The Abu Dhabi Government is pumping in excess of $20 billion (Dh73bn) to build Masdar City near Abu Dhabi International Airport as part of its Masdar Initiative, a long term strategic commitment by the government to accelerate the development and deployment of future energy solutions.
According to Masdar, the City will take sustainable development and living to a new level and will lead the world in understanding how all future cities should be built.
The City is a cleantech cluster that is already attracting the world's best in all areas of sustainability from renewable energy to biomass.
Masdar pointed out the city would be totally carbon and waste-free place as all trash would be dumped in a compost pile and get decomposed.
How does a community of 50,000 people produce no waste?
Masdar said: "The answer lies in composting and recycling materials. To keep trash from ending up in a landfill, much of the waste will end up in a compost pile, where bacteria will decompose the material. Otherwise, recycling will be a high priority for the city. There will be no cars in Masdar City to contribute to the release of carbon dioxide. Supposedly, people living and working in Masdar City will never be farther than 200 metres from transportation."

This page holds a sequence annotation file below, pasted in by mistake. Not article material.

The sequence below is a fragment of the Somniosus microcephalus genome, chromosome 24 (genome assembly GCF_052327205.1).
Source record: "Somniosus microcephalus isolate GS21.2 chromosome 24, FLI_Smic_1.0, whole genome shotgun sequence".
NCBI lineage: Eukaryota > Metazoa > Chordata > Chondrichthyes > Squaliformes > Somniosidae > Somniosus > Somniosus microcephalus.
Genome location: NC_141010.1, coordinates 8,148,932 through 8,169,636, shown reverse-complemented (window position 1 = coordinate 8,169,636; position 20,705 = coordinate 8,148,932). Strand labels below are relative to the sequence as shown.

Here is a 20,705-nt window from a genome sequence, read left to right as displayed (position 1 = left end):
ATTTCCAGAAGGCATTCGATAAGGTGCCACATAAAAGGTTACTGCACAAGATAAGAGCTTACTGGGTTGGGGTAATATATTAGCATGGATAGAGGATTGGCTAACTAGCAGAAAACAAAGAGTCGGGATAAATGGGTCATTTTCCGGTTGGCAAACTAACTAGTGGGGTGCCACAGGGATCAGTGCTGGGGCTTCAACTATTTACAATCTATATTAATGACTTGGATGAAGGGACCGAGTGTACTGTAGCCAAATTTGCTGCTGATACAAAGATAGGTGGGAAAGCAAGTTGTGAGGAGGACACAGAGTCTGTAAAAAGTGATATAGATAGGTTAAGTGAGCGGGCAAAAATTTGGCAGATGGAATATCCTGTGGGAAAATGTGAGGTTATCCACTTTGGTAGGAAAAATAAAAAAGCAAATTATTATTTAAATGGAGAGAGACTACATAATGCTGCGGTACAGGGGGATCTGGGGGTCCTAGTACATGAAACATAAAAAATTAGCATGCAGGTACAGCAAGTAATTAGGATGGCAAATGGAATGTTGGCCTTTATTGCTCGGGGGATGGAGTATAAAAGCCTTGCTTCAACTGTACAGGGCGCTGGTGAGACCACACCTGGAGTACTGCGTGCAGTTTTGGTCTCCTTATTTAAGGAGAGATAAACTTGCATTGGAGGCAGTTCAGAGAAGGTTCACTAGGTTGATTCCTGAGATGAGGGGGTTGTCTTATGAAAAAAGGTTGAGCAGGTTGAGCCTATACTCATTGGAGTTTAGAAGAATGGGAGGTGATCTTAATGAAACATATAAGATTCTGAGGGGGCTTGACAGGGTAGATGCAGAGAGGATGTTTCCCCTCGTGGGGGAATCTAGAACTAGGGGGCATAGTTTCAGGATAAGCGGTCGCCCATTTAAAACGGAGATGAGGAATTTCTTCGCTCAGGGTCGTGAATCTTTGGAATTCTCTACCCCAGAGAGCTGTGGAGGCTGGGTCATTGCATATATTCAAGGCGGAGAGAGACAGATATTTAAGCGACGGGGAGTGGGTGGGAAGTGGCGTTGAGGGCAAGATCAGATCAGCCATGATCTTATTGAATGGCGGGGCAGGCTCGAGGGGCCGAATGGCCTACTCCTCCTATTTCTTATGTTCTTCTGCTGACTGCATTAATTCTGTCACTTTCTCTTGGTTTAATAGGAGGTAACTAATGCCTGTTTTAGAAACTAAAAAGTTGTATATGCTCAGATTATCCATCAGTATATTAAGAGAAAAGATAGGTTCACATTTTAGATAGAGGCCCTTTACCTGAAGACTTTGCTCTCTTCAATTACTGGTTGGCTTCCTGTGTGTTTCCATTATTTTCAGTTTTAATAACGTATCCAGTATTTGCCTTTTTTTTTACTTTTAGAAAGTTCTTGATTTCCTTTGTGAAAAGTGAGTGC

Masdar City will be built over seven years and its master plan design meshes the century old learnings of traditional Arabic urban planning and architecture with leading-edge technologies to create a sustainable, high-quality living environment for all residents.
The City will be built in seven designed phases, incorporating the latest technological advances generated in its clean-tech cluster and globally.